CRY is responsible for the arrhythmic behavior observed under constant light, presumably because under these conditions it constantly degrades the pacemaker molecule TIM (Emery et al., 2000a; Stanewsky et al., 1998). Thus, the mechanism that allows the DN1s of flies overexpressing per or morgue to escape the disruptive effects of constant light might be a repression of the CRY input pathway. If this hypothesis were correct, we would expect that other behavioral circadian responses to light would be affected in these flies. Wild-type flies delay their clock after a short early night light pulse, while they advance their behavior with a late night light pulse. In flies with cry mutations, these responses are severely reduced or absent (Busza et al., 2004; Stanewsky et al., 1998). We therefore tested the ability of flies overexpressing morgue to respond to short light pulses. These flies responded to short light pulses like flies with a hypomorphic mutation in cry (crym; Busza et al., 2004): phase shifts could be detected, but they were very severely reduced compared to control (figure 5A). This result strongly suggests that the CRY input pathway is inhibited in morgue overexpressing flies.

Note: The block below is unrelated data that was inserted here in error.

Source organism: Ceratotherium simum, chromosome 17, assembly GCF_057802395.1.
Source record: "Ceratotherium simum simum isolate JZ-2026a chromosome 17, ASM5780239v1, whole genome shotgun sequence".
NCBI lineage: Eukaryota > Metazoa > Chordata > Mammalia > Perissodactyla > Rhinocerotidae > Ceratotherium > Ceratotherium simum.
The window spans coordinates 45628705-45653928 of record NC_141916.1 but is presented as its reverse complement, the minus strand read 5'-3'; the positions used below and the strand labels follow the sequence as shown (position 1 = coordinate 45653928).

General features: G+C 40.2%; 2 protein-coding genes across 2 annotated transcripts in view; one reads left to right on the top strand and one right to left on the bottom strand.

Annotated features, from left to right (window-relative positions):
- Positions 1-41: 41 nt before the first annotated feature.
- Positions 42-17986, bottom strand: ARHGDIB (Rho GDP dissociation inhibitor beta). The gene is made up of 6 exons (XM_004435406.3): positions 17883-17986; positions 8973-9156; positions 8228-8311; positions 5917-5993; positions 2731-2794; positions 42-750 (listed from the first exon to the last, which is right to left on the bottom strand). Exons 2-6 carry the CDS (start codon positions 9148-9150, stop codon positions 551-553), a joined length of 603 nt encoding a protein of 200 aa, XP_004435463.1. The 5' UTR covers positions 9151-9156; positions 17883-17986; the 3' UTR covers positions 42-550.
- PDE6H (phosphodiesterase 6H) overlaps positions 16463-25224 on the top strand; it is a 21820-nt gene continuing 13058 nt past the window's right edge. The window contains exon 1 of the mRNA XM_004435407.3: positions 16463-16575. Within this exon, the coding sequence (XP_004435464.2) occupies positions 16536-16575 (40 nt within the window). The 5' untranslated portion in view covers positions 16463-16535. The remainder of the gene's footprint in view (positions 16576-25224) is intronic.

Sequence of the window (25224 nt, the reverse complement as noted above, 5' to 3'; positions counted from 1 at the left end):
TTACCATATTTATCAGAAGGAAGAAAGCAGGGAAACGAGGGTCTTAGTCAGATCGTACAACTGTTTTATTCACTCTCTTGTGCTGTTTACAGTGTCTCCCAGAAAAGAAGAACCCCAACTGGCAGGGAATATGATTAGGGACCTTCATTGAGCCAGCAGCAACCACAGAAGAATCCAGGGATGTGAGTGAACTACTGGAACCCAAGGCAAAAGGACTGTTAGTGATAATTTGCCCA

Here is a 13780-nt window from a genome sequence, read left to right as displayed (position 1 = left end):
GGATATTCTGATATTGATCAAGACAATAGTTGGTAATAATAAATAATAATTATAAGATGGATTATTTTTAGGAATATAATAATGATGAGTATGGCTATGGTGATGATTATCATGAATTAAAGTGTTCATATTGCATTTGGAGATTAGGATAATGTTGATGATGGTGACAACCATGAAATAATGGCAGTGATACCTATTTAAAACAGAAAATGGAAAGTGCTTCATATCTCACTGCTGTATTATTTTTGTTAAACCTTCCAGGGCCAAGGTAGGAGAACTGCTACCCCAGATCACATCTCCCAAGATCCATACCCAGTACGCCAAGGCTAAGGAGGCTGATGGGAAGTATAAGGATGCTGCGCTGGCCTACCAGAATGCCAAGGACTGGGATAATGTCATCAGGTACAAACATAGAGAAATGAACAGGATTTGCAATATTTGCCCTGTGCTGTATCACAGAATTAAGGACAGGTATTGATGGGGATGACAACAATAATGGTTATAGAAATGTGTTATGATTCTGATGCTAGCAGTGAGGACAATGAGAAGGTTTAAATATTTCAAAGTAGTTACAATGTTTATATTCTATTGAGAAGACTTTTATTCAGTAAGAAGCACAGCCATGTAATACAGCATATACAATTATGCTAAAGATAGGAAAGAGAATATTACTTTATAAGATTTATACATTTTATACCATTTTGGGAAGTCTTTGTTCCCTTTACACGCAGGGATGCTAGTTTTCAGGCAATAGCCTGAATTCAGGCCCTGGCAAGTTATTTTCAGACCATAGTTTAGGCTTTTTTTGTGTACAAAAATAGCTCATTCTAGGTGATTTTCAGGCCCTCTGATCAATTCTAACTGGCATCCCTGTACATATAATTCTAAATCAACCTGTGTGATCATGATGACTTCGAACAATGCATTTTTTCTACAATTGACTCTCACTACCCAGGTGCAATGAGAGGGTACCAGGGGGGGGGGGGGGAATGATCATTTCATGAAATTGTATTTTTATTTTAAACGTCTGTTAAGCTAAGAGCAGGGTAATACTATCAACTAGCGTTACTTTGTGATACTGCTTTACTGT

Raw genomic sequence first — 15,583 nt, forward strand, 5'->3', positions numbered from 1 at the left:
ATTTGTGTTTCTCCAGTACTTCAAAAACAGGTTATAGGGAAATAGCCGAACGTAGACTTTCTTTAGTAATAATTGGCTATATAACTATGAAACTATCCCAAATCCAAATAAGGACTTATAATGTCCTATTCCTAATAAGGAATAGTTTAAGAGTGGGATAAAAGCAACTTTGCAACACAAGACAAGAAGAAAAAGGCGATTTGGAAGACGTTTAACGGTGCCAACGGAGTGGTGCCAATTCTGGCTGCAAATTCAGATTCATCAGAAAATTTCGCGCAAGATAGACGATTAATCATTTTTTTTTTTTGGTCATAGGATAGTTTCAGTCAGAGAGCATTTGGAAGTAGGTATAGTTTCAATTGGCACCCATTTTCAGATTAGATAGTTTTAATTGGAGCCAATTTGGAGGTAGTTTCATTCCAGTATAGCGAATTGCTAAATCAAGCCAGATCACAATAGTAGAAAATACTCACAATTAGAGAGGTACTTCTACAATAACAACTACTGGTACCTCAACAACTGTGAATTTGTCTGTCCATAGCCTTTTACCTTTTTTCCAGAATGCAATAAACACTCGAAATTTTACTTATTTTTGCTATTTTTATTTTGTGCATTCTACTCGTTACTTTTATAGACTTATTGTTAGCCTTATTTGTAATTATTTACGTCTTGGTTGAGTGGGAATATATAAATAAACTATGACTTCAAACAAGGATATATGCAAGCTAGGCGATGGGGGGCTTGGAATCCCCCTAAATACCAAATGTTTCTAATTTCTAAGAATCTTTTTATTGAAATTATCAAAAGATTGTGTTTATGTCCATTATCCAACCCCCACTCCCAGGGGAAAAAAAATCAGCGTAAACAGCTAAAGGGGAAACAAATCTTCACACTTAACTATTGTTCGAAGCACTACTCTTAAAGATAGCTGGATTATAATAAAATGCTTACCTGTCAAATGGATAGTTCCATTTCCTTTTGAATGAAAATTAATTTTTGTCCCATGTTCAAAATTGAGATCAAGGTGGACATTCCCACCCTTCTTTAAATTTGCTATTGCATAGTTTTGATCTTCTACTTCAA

In an earlier study, it was shown that cryb mutant flies expressing wild-type CRY in the LNvs only (genotype: y w; pdf-GAL4/UAS-cry; cryb) are partially rhythmic under constant light (Emery et al., 2000b). About half of the LNv-rescued cryb flies were rhythmic. We wondered whether the DN1s might be the pacemaker neurons in these flies. We first monitored LNv-rescued cryb under our current experimental conditions and found that about 50% of them were rhythmic in LL for at least 6 days (Figure 5B and data not shown). As expected, CRY expression with tim-GAL4 fully rescued the cryb phenotype under LL (i.e. all the flies were arrhythmic). To determine whether the DN1s are the cells generating LL rhythms, we measured PDP1 levels in the brains of LNv-rescued cryb flies. Since these flies exhibit ca. 24-hr period rhythms, we dissected the brains at CT21 (predicted peak) and CT10 (predicted trough). As expected, no oscillations could be detected in the LNvs of LNv-rescued cryb flies since they express CRY (Table S-III). PDP1 levels were lower than those observed in flies overexpressing per or in wild-type flies, suggesting that the clock in the LNvs is frozen at a different time point in LNv-rescued cryb flies. This could be due to a more extensive degradation of TIM, since CRY should be overexpressed in these cells. We could not identify the LNds in these brains, presumably because PDP1 levels were very low. PDP1 levels were also constantly low in a subset of DN1s (Figure 5C and Table S-III). The number of DN2 positive cells was higher at CT21 than at CT10 (Table S-III), but this oscillation was not statistically significant. Finally, staining in the DN3 was low in all brains at CT10, but the number of PDP1 positive cells varied considerably at CT21 (Table S-III). This suggests that the DN3 might be oscillating, but that after three days in LL their oscillations are not synchronized properly any more, probably because they do not get synchronization signals from the LNvs. However, we observed robust, coherent PDP1 oscillations in ca. 6–7 DN1s (figure 5C).